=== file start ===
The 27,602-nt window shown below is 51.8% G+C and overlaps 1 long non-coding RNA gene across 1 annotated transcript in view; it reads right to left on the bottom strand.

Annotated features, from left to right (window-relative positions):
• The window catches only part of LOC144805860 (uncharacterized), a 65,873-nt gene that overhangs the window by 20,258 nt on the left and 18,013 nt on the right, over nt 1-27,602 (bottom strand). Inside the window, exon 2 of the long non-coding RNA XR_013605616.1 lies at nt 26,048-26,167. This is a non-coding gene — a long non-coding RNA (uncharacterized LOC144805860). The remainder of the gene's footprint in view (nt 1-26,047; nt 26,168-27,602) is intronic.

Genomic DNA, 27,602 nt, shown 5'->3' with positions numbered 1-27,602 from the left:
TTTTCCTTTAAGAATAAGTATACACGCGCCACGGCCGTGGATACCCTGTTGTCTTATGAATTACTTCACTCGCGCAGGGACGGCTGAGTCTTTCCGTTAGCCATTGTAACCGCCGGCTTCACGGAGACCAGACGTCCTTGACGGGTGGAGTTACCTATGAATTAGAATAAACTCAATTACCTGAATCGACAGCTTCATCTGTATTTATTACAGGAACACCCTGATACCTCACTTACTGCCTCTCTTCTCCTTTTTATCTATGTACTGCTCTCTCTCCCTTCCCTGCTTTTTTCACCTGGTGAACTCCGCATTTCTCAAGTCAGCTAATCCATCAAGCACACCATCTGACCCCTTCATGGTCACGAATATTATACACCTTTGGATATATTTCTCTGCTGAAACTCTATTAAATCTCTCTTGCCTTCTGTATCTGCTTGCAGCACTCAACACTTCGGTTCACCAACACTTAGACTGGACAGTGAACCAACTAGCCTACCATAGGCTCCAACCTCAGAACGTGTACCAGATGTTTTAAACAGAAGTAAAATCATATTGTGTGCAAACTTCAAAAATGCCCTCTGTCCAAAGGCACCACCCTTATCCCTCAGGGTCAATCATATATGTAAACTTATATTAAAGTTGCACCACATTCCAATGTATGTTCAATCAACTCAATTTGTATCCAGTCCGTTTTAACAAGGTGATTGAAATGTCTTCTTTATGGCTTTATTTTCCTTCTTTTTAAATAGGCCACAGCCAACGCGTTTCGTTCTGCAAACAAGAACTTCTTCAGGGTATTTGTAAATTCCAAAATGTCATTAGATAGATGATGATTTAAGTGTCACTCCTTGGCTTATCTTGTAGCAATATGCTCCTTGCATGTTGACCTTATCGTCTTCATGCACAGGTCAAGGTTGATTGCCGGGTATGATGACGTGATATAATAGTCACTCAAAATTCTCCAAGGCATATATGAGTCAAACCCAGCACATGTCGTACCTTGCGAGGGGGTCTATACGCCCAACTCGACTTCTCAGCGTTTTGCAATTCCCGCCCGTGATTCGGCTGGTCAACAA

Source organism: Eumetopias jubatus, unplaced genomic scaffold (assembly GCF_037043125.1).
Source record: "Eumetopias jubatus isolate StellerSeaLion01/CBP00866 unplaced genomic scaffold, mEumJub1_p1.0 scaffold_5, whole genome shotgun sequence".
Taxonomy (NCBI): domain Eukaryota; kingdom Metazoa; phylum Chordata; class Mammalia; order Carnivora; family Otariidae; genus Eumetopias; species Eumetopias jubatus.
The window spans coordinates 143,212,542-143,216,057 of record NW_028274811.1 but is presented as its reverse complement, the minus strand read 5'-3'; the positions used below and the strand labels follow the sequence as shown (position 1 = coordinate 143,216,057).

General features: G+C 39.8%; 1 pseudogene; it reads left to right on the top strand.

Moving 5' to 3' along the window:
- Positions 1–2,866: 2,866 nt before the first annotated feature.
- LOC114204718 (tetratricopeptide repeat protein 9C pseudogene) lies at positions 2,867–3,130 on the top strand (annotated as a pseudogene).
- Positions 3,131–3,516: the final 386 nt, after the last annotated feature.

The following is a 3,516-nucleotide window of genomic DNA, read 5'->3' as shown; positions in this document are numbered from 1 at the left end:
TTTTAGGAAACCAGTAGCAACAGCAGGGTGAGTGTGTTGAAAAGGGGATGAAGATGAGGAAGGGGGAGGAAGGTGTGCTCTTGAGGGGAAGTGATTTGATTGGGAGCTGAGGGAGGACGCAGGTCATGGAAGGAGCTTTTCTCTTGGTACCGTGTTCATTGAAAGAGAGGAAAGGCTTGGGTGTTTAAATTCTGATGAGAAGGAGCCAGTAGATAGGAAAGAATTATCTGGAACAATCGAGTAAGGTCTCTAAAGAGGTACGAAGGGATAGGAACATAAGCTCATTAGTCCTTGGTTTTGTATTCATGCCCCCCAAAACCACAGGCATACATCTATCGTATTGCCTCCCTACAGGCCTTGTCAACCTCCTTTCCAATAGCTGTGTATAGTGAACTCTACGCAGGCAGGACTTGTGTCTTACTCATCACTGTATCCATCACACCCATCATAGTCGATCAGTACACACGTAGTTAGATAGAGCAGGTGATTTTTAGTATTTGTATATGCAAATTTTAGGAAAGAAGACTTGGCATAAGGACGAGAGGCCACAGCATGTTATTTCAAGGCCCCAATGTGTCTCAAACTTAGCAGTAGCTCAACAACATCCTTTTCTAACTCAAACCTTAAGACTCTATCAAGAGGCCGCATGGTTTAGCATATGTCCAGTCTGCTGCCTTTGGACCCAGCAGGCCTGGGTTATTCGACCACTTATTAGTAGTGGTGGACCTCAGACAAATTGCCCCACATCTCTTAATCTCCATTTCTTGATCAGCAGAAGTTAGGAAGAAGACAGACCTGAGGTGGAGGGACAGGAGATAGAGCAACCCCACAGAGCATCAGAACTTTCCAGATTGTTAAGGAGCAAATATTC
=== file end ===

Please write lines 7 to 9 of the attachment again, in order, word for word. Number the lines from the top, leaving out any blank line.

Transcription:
Source record: "Eumetopias jubatus isolate StellerSeaLion01/CBP00866 unplaced genomic scaffold, mEumJub1_p1.0 scaffold_5, whole genome shotgun sequence".
Taxonomy (NCBI): domain Eukaryota; kingdom Metazoa; phylum Chordata; class Mammalia; order Carnivora; family Otariidae; genus Eumetopias; species Eumetopias jubatus.
The window spans coordinates 143,212,542-143,216,057 of record NW_028274811.1 but is presented as its reverse complement, the minus strand read 5'-3'; the positions used below and the strand labels follow the sequence as shown (position 1 = coordinate 143,216,057).